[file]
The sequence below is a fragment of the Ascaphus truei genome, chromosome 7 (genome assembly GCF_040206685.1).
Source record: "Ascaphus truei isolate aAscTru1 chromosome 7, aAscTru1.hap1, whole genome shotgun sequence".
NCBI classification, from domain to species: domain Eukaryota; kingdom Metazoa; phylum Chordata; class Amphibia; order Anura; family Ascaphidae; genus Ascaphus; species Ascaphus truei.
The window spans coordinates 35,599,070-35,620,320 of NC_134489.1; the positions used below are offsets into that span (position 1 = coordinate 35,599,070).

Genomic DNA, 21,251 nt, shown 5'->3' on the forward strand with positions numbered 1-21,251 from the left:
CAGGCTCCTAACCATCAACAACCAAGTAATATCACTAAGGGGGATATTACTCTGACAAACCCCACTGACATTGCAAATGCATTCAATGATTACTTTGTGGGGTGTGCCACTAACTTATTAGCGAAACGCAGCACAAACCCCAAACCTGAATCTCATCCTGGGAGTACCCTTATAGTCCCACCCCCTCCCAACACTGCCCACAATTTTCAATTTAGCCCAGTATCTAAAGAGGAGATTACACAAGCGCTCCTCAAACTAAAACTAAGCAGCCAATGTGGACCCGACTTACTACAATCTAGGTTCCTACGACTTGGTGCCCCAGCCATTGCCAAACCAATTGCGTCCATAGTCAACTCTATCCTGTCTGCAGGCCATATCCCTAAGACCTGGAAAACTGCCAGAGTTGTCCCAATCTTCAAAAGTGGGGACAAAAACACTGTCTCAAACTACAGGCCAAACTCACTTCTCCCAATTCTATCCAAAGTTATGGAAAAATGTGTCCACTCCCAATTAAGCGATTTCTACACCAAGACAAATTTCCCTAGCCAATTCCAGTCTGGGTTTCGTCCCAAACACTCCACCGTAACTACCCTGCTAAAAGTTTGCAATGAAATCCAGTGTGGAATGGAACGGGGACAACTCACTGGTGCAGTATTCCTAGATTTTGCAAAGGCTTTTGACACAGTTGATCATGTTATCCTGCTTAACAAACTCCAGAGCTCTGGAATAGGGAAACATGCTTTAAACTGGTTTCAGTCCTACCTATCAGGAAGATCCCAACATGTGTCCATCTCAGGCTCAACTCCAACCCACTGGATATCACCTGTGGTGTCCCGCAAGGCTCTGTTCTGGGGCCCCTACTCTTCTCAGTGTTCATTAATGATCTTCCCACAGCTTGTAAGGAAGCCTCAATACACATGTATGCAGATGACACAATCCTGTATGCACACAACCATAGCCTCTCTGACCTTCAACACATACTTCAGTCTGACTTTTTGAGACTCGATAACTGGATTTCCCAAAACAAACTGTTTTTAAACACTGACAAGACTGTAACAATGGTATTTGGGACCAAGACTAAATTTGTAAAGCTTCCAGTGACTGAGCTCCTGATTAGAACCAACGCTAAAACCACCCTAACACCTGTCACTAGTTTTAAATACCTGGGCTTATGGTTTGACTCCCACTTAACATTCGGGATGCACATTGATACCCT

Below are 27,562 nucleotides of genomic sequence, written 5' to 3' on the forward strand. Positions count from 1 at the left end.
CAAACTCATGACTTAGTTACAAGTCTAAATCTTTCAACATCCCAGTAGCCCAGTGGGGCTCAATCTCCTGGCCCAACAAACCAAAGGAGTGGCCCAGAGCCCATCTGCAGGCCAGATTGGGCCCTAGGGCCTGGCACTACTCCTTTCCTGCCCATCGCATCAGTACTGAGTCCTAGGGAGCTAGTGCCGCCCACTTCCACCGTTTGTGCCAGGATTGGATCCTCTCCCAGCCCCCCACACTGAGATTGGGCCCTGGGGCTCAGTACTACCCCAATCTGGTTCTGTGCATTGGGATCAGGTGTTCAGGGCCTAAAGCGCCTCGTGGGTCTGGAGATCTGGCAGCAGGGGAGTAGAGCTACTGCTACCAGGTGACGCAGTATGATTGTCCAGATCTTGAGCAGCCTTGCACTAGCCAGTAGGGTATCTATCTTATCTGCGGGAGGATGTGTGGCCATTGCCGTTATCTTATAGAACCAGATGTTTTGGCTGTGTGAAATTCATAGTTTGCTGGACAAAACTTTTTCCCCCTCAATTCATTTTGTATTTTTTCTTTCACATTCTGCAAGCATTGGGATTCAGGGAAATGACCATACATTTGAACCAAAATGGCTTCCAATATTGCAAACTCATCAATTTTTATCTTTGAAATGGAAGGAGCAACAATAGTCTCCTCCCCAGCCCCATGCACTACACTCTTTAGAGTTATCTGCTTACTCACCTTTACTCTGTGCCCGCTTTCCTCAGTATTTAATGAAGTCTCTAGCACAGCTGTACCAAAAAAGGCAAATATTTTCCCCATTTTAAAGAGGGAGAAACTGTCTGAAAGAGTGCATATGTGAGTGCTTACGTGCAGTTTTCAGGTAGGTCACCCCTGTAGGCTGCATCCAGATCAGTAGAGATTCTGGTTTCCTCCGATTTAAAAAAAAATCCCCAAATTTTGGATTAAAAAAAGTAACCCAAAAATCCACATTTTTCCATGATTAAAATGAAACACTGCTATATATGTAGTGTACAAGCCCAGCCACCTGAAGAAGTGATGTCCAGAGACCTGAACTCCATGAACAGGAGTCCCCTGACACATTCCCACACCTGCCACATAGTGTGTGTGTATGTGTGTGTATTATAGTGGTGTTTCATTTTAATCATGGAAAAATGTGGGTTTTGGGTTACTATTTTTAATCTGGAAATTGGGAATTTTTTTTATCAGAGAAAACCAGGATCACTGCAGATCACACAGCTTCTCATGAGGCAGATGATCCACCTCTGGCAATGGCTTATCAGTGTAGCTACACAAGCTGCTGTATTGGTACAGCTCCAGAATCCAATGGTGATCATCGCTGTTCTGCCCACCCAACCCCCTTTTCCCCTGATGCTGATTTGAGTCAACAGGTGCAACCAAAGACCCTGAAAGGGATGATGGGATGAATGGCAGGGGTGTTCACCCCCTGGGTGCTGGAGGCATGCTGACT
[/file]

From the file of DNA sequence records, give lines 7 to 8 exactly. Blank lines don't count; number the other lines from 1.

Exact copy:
Below are 27,562 nucleotides of genomic sequence, written 5' to 3' on the forward strand. Positions count from 1 at the left end.
CAAACTCATGACTTAGTTACAAGTCTAAATCTTTCAACATCCCAGTAGCCCAGTGGGGCTCAATCTCCTGGCCCAACAAACCAAAGGAGTGGCCCAGAGCCCATCTGCAGGCCAGATTGGGCCCTAGGGCCTGGCACTACTCCTTTCCTGCCCATCGCATCAGTACTGAGTCCTAGGGAGCTAGTGCCGCCCACTTCCACCGTTTGTGCCAGGATTGGATCCTCTCCCAGCCCCCCACACTGAGATTGGGCCCTGGGGCTCAGTACTACCCCAATCTGGTTCTGTGCATTGGGATCAGGTGTTCAGGGCCTAAAGCGCCTCGTGGGTCTGGAGATCTGGCAGCAGGGGAGTAGAGCTACTGCTACCAGGTGACGCAGTATGATTGTCCAGATCTTGAGCAGCCTTGCACTAGCCAGTAGGGTATCTATCTTATCTGCGGGAGGATGTGTGGCCATTGCCGTTATCTTATAGAACCAGATGTTTTGGCTGTGTGAAATTCATAGTTTGCTGGACAAAACTTTTTCCCCCTCAATTCATTTTGTATTTTTTCTTTCACATTCTGCAAGCATTGGGATTCAGGGAAATGACCATACATTTGAACCAAAATGGCTTCCAATATTGCAAACTCATCAATTTTTATCTTTGAAATGGAAGGAGCAACAATAGTCTCCTCCCCAGCCCCATGCACTACACTCTTTAGAGTTATCTGCTTACTCACCTTTACTCTGTGCCCGCTTTCCTCAGTATTTAATGAAGTCTCTAGCACAGCTGTACCAAAAAAGGCAAATATTTTCCCCATTTTAAAGAGGGAGAAACTGTCTGAAAGAGTGCATATGTGAGTGCTTACGTGCAGTTTTCAGGTAGGTCACCCCTGTAGGCTGCATCCAGATCAGTAGAGATTCTGGTTTCCTCCGATTTAAAAAAAAATCCCCAAATTTTGGATTAAAAAAAGTAACCCAAAAATCCACATTTTTCCATGATTAAAATGAAACACTGCTATATATGTAGTGTACAAGCCCAGCCACCTGAAGAAGTGATGTCCAGAGACCTGAACTCCATGAACAGGAGTCCCCTGACACATTCCCACACCTGCCACATAGTGTGTGTGTATGTGTGTGTATTATAGTGGTGTTTCATTTTAATCATGGAAAAATGTGGGTTTTGGGTTACTATTTTTAATCTGGAAATTGGGAATTTTTTTTATCAGAGAAAACCAGGATCACTGCAGATCACACAGCTTCTCATGAGGCAGATGATCCACCTCTGGCAATGGCTTATCAGTGTAGCTACACAAGCTGCTGTATTGGTACAGCTCCAGAATCCAATGGTGATCATCGCTGTTCTGCCCACCCAACCCCCTTTTCCCCTGATGCTGATTTGAGTCAACAGGTGCAACCAAAGACCCTGAAAGGGATGATGGGATGAATGGCAGGGGTGTTCACCCCCTGGGTGCTGGAGGCATGCTGACT